Dracula: Hammer historian Marcus Hearn on restoring a classic

dracula_face_2Official Hammer historian Marcus Hearn discusses the restored Blu-ray and DVD release of the studio’s 1958 adaptation of Dracula, considered one of the most important British horror movies of all time.

Released by Lionsgate, the film is in shops now.

Read our exclusive review and order your copy of this iconic title from Amazon.co.uk

This is a very exciting release for horror fans isn’t it?
It’s an exciting release for Hammer fans and, as you say, anybody interested in classic horror films. And if you’re a beginner this is a great place to start.

Dracula is one of the most portrayed characters in film. Why is Christopher Lee’s the one that is perhaps best remembered?
I think his interpretation is definitive. Lee transformed our perceptions of the character, suggesting the character’s danger and cruelty in a far more subtle way than had ever been suggested before. He quite rightly interprets Hammer’s Dracula as an urbane sexual predator, and I think every subsequent portrayal owes something to his performance here. He dominates this film with remarkably little screen time.

Why is this such an important version of the classic story?
This was the film where the formula for classic Hammer horror was perfected. Everything came together with Dracula, both on screen and behind the scenes. Its creative and commercial impact inspired almost 20 years of Gothic horror films from Hammer. It’s possibly even more important for the way it influenced cinematic interpretations of Bram Stoker’s novel. Here is Dracula presented as a story about sex. The influence of that decision is still felt today in modern films and TV series about vampirism.

What is your favourite thing about this film?
Its production values are modest but flawless. The lighting is beautiful; the performances – especially from Peter Cushing and Christopher Lee – are detailed and sincere. It’s eerie, erotic and surprisingly savage in the final act. This is not an explicit film by modern standards, but it’s a horror film for grown-ups.

You have to take into account the film’s age, or rather the conservative era in which was made. But I think that’s pretty much the only concession you have to make. Anyone expecting torture porn, explicit sex or a bloodbath is going to be disappointed. It’s carefully paced, erotic, unsettling, occasionally shocking and even thought-provoking. The restorations on these discs – especially the Blu-ray – really enable us to fully appreciate the craftsmanship that went into the making of Dracula.

It’s pretty incredible that the additional footage was found in Japan. What can you say about the footage that has been reinstated into the film?
It’s nothing short of a miracle that it survived and that it’s been so brilliantly restored and integrated. The classic formula for Hammer horror basically comprises sex and death, and the reinstated footage provides more of both. The original version of the sequence where Dracula seduces Mina can now be seen for the first time outside Japan. The unspoken interaction between Christopher Lee and Melissa Stribling carries a powerful erotic charge which alarmed British censors in 1958.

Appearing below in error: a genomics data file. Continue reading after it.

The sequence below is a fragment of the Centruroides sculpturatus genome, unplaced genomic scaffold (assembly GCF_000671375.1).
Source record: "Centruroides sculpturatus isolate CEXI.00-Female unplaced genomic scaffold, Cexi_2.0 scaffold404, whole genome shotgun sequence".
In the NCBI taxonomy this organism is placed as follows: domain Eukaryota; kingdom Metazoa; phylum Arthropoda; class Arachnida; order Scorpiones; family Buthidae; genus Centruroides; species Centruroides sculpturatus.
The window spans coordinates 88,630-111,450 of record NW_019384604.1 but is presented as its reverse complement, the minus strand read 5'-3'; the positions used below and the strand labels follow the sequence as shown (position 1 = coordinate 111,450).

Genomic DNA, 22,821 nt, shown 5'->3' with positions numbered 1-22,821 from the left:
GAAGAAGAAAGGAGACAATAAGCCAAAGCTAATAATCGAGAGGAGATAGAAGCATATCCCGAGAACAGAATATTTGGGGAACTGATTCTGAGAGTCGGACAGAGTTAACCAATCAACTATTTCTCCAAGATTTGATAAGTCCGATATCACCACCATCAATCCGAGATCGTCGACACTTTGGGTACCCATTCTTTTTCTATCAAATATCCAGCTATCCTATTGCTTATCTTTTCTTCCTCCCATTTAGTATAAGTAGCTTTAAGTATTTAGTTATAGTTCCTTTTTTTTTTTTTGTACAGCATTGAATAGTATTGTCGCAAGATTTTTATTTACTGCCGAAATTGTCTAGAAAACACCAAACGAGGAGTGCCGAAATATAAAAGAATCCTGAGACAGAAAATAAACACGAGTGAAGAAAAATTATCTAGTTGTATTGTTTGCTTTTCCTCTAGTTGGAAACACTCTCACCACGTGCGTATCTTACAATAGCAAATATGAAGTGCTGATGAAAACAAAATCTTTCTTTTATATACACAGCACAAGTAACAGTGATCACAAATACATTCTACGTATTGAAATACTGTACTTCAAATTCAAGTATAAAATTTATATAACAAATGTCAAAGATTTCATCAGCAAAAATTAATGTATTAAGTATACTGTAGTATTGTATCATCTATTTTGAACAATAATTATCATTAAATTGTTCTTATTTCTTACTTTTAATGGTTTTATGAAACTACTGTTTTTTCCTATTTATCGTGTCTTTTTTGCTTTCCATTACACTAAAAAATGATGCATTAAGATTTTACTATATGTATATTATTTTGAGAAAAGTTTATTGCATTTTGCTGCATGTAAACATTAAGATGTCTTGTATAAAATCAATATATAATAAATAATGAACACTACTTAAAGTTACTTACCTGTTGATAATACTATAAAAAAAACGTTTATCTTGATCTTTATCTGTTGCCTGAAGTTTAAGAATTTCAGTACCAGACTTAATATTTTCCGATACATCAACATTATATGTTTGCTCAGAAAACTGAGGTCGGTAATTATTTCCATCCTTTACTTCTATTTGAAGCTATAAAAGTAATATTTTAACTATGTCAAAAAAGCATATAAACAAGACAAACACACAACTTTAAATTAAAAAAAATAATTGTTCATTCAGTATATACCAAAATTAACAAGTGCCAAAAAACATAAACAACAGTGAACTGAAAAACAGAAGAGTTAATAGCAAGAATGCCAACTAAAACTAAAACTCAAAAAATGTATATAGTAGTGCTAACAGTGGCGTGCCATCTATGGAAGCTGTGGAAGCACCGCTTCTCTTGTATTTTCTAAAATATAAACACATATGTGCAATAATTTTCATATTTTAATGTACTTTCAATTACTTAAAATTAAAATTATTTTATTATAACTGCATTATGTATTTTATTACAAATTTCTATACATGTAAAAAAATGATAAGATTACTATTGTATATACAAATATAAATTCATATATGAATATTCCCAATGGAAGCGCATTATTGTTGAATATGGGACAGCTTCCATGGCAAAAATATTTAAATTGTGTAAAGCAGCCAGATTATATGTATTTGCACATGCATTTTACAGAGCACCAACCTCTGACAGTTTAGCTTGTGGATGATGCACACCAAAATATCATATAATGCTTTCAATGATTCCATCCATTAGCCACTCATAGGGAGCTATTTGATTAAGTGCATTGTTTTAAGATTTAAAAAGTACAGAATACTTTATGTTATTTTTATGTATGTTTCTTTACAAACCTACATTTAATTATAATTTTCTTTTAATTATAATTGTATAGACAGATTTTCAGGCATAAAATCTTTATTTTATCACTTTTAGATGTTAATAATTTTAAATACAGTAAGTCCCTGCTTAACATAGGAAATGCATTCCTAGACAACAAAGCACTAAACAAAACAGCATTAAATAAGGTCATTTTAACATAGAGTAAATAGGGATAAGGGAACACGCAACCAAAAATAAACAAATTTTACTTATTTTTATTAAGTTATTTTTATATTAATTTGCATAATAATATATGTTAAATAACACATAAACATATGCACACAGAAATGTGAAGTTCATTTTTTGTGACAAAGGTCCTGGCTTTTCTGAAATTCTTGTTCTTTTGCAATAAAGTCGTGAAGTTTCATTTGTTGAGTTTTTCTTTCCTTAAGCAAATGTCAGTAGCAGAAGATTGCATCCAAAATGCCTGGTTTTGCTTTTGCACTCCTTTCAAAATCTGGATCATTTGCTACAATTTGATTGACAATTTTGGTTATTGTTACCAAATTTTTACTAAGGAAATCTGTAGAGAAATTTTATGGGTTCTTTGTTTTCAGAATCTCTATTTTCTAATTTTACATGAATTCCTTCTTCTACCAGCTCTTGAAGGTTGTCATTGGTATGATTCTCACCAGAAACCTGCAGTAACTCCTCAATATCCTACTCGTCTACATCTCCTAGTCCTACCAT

The extra death comes in a now complete version of Dracula’s disintegration at the end of the film. This is a remarkable special effect by the standards of the day (no CGI in 1958!) and is not only startling but also restores the original rhythm of the editing in that sequence. This is surely one of the most iconic moments in post-war cinema and now we can finally see it as director Terence Fisher intended.

The film is notable for its beautiful colours, presented here for the first time in accurate, High Definition. What is your favourite thing about the restoration?
It’s not been discussed much, but this is the first time the film has been released in any home entertainment format in its correct aspect ratio of 1:66.1. I think that’s a cause for celebration. The picture is incredibly sharp for a film of this age, and the colour palette is just as lush as you would expect from a Hammer horror. These films weren’t supposed to look realistic – they were nightmarish fairy tales.

You have provided a commentary for the film with Jonathan Rigby. What was this experience like for you and why would you urge fans to listen to it?
The commentary was great fun. Jonathan Rigby (writer and film critic) and I were principally there to provide behind the scenes information, but quite often we lapsed into ‘fan mode’ and simply discussed our favourite scenes as they appeared! This was the first time Jonathan had seen the 2012 restoration and you can hear how surprised and impressed he is on the commentary. Or rather commentaries, because at the appropriate moments you’ll hear us say different things about the 2007 and 2012 restorations.

With Twilight, TV’s True Blood and Hammer’s own Let Me In, Vampires have had a boom in pop-culture in recent years. What do you think it is about the mythology of the vampire which is continually attractive to audiences?
Vampirism is a metaphorical vehicle to portray so many of the ideas that we find disturbing, such as the loss of humanity and sexual violation. The films and series you mentioned present this in a seductive way, and I think that continues the reinvention that began with Hammer’s Dracula. This seductive quality is partly what the censors objected to in 1958, and this is what has been reinstated to the film now. Dracula may be 55 years old, but in that respect it’s now more relevant than ever.